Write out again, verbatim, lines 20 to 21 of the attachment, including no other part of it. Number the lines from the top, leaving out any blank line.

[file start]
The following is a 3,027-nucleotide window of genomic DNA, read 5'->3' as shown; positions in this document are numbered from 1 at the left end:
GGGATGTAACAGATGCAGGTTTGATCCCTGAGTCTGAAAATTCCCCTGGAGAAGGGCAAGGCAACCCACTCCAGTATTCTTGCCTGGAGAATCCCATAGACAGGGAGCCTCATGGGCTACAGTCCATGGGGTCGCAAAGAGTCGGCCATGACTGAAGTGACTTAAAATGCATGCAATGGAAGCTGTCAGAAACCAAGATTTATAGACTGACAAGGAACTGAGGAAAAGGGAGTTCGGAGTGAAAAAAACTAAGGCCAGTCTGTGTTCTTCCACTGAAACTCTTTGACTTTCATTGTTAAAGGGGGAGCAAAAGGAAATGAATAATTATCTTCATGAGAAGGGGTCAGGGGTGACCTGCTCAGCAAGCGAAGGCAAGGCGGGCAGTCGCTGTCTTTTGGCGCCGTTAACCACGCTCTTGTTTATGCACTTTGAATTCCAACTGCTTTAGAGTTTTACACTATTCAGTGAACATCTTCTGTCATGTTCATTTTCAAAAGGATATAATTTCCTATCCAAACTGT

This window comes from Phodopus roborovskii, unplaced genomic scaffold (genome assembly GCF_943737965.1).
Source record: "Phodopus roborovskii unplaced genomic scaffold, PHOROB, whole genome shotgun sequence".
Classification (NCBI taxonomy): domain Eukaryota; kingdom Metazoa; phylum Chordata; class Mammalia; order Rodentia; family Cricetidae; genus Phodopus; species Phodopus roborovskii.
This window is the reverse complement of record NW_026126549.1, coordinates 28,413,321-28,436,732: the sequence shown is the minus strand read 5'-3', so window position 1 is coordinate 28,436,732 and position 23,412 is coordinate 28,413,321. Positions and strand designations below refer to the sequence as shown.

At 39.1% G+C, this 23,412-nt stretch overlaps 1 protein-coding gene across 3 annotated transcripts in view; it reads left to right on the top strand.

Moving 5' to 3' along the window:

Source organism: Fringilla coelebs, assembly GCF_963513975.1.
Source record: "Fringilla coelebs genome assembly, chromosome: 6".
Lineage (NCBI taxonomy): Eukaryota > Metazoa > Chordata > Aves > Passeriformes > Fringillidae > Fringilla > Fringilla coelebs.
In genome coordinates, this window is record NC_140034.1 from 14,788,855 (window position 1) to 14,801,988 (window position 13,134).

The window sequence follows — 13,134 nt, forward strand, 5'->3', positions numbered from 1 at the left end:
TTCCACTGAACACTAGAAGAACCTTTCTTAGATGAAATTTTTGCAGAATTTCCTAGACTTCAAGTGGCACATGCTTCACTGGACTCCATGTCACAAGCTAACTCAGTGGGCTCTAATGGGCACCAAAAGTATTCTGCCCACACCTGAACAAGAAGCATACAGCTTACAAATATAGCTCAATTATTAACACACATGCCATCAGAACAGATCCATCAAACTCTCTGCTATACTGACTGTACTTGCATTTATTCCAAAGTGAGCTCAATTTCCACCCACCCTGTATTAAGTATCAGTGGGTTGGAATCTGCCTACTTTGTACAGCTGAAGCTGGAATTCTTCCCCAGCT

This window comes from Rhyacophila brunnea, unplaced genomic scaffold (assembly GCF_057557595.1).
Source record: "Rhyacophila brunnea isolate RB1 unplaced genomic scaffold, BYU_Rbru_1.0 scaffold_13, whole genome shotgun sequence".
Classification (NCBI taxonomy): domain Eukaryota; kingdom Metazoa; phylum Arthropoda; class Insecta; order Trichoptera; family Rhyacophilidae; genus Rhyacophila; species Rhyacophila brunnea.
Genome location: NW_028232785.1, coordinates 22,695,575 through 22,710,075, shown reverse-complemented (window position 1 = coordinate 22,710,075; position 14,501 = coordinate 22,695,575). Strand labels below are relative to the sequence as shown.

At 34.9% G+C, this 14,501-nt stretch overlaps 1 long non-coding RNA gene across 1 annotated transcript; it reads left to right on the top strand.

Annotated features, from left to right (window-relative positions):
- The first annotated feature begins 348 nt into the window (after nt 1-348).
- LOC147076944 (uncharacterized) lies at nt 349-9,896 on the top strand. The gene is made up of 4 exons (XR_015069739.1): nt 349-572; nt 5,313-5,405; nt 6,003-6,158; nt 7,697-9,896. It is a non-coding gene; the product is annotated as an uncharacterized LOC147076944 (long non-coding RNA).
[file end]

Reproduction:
Annotated features, from left to right (window-relative positions):
- The first annotated feature begins 348 nt into the window (after nt 1-348).